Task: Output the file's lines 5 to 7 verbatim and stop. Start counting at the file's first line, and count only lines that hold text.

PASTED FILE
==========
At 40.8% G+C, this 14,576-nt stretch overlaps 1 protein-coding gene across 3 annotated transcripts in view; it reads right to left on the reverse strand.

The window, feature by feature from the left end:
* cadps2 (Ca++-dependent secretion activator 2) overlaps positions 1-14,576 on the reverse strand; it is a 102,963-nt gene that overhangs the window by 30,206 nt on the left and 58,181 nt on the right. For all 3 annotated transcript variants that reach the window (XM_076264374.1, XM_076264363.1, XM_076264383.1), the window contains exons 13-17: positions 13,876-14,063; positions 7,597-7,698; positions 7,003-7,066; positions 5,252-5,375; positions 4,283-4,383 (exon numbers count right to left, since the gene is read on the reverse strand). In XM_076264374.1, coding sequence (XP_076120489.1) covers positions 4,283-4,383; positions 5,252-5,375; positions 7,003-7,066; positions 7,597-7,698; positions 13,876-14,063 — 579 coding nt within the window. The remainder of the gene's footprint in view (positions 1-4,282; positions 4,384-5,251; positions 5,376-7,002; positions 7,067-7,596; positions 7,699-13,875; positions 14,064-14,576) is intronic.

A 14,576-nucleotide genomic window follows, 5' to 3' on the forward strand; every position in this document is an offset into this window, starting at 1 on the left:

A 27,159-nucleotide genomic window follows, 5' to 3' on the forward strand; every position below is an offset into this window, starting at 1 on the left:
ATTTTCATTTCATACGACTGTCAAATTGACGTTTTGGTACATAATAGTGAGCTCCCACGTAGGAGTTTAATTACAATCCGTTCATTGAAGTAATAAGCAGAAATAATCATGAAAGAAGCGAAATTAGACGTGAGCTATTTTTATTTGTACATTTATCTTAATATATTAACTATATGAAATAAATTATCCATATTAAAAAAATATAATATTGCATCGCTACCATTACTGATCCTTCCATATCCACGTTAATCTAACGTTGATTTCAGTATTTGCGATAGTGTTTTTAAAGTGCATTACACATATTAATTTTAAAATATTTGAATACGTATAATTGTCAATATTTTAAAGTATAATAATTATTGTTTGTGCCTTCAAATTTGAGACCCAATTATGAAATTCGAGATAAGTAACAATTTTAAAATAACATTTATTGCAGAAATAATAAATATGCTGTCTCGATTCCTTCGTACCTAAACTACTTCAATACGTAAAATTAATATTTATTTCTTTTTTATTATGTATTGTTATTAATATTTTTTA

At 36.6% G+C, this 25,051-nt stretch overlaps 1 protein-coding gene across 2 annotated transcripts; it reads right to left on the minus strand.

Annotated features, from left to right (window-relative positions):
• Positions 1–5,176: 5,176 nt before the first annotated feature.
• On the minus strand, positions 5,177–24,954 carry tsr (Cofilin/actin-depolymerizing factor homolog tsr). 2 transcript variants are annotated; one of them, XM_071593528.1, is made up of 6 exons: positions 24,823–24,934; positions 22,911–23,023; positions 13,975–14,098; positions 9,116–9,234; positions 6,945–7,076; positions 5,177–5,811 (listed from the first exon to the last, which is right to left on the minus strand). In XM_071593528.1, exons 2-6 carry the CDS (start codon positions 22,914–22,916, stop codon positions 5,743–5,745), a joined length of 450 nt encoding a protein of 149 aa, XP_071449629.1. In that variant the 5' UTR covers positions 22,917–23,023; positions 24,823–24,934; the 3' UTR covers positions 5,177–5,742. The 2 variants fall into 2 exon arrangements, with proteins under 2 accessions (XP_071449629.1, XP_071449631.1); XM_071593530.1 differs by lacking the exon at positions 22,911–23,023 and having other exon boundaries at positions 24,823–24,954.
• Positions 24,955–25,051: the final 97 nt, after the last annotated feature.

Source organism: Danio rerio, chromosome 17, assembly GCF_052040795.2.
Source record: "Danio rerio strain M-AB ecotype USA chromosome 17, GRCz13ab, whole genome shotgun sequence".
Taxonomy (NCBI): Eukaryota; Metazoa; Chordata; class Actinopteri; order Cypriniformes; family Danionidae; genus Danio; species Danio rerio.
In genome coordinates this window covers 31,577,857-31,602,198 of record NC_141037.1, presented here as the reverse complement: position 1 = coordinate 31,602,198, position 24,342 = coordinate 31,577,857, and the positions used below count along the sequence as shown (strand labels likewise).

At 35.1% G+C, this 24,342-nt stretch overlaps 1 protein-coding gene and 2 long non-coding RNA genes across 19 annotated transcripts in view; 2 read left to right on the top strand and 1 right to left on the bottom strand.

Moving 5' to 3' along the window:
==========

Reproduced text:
A 27,159-nucleotide genomic window follows, 5' to 3' on the forward strand; every position below is an offset into this window, starting at 1 on the left:
ATTTTCATTTCATACGACTGTCAAATTGACGTTTTGGTACATAATAGTGAGCTCCCACGTAGGAGTTTAATTACAATCCGTTCATTGAAGTAATAAGCAGAAATAATCATGAAAGAAGCGAAATTAGACGTGAGCTATTTTTATTTGTACATTTATCTTAATATATTAACTATATGAAATAAATTATCCATATTAAAAAAATATAATATTGCATCGCTACCATTACTGATCCTTCCATATCCACGTTAATCTAACGTTGATTTCAGTATTTGCGATAGTGTTTTTAAAGTGCATTACACATATTAATTTTAAAATATTTGAATACGTATAATTGTCAATATTTTAAAGTATAATAATTATTGTTTGTGCCTTCAAATTTGAGACCCAATTATGAAATTCGAGATAAGTAACAATTTTAAAATAACATTTATTGCAGAAATAATAAATATGCTGTCTCGATTCCTTCGTACCTAAACTACTTCAATACGTAAAATTAATATTTATTTCTTTTTTATTATGTATTGTTATTAATATTTTTTA

At 36.6% G+C, this 25,051-nt stretch overlaps 1 protein-coding gene across 2 annotated transcripts; it reads right to left on the minus strand.